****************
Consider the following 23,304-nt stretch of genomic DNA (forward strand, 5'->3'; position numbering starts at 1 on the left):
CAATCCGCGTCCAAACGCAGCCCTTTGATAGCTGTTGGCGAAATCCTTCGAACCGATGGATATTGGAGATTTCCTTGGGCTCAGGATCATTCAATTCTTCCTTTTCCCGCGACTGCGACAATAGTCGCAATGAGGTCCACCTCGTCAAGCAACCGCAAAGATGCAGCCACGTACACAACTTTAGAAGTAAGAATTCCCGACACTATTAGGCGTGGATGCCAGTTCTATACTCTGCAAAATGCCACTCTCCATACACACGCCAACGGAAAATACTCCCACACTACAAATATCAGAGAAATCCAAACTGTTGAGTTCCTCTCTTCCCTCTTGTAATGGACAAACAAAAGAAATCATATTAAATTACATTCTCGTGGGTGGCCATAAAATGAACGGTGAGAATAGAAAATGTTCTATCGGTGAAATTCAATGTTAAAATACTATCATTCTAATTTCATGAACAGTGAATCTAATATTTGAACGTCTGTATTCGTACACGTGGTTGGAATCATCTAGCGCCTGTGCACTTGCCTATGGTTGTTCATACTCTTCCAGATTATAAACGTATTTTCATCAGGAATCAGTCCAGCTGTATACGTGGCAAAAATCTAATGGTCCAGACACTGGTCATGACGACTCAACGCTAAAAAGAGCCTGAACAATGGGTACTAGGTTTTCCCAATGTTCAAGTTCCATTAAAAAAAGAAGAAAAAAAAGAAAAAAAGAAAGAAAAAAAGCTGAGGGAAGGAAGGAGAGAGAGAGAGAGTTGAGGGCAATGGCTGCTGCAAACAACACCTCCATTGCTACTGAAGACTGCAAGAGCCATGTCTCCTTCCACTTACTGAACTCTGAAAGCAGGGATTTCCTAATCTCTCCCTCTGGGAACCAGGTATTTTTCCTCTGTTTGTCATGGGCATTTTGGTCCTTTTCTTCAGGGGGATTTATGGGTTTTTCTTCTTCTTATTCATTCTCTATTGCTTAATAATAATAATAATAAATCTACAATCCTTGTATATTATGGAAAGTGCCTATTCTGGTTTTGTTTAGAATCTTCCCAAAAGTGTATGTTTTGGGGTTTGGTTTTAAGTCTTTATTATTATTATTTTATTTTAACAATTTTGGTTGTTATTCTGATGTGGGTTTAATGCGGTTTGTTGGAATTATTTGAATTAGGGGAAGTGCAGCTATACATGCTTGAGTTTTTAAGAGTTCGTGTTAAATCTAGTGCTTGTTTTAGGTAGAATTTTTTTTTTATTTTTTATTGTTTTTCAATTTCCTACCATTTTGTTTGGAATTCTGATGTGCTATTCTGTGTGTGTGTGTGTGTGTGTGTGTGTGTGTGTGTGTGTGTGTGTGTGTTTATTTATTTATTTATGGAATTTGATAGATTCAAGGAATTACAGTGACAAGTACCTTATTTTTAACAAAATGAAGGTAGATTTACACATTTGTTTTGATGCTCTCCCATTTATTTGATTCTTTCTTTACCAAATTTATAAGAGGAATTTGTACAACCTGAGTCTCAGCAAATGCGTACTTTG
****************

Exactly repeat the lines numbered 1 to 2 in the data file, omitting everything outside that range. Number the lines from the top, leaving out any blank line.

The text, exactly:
Consider the following 23,304-nt stretch of genomic DNA (forward strand, 5'->3'; position numbering starts at 1 on the left):
CAATCCGCGTCCAAACGCAGCCCTTTGATAGCTGTTGGCGAAATCCTTCGAACCGATGGATATTGGAGATTTCCTTGGGCTCAGGATCATTCAATTCTTCCTTTTCCCGCGACTGCGACAATAGTCGCAATGAGGTCCACCTCGTCAAGCAACCGCAAAGATGCAGCCACGTACACAACTTTAGAAGTAAGAATTCCCGACACTATTAGGCGTGGATGCCAGTTCTATACTCTGCAAAATGCCACTCTCCATACACACGCCAACGGAAAATACTCCCACACTACAAATATCAGAGAAATCCAAACTGTTGAGTTCCTCTCTTCCCTCTTGTAATGGACAAACAAAAGAAATCATATTAAATTACATTCTCGTGGGTGGCCATAAAATGAACGGTGAGAATAGAAAATGTTCTATCGGTGAAATTCAATGTTAAAATACTATCATTCTAATTTCATGAACAGTGAATCTAATATTTGAACGTCTGTATTCGTACACGTGGTTGGAATCATCTAGCGCCTGTGCACTTGCCTATGGTTGTTCATACTCTTCCAGATTATAAACGTATTTTCATCAGGAATCAGTCCAGCTGTATACGTGGCAAAAATCTAATGGTCCAGACACTGGTCATGACGACTCAACGCTAAAAAGAGCCTGAACAATGGGTACTAGGTTTTCCCAATGTTCAAGTTCCATTAAAAAAAGAAGAAAAAAAAGAAAAAAAGAAAGAAAAAAAGCTGAGGGAAGGAAGGAGAGAGAGAGAGAGTTGAGGGCAATGGCTGCTGCAAACAACACCTCCATTGCTACTGAAGACTGCAAGAGCCATGTCTCCTTCCACTTACTGAACTCTGAAAGCAGGGATTTCCTAATCTCTCCCTCTGGGAACCAGGTATTTTTCCTCTGTTTGTCATGGGCATTTTGGTCCTTTTCTTCAGGGGGATTTATGGGTTTTTCTTCTTCTTATTCATTCTCTATTGCTTAATAATAATAATAATAAATCTACAATCCTTGTATATTATGGAAAGTGCCTATTCTGGTTTTGTTTAGAATCTTCCCAAAAGTGTATGTTTTGGGGTTTGGTTTTAAGTCTTTATTATTATTATTTTATTTTAACAATTTTGGTTGTTATTCTGATGTGGGTTTAATGCGGTTTGTTGGAATTATTTGAATTAGGGGAAGTGCAGCTATACATGCTTGAGTTTTTAAGAGTTCGTGTTAAATCTAGTGCTTGTTTTAGGTAGAATTTTTTTTTTATTTTTTATTGTTTTTCAATTTCCTACCATTTTGTTTGGAATTCTGATGTGCTATTCTGTGTGTGTGTGTGTGTGTGTGTGTGTGTGTGTGTGTGTGTGTGTGTGTTTATTTATTTATTTATGGAATTTGATAGATTCAAGGAATTACAGTGACAAGTACCTTATTTTTAACAAAATGAAGGTAGATTTACACATTTGTTTTGATGCTCTCCCATTTATTTGATTCTTTCTTTACCAAATTTATAAGAGGAATTTGTACAACCTGAGTCTCAGCAAATGCGTACTTTG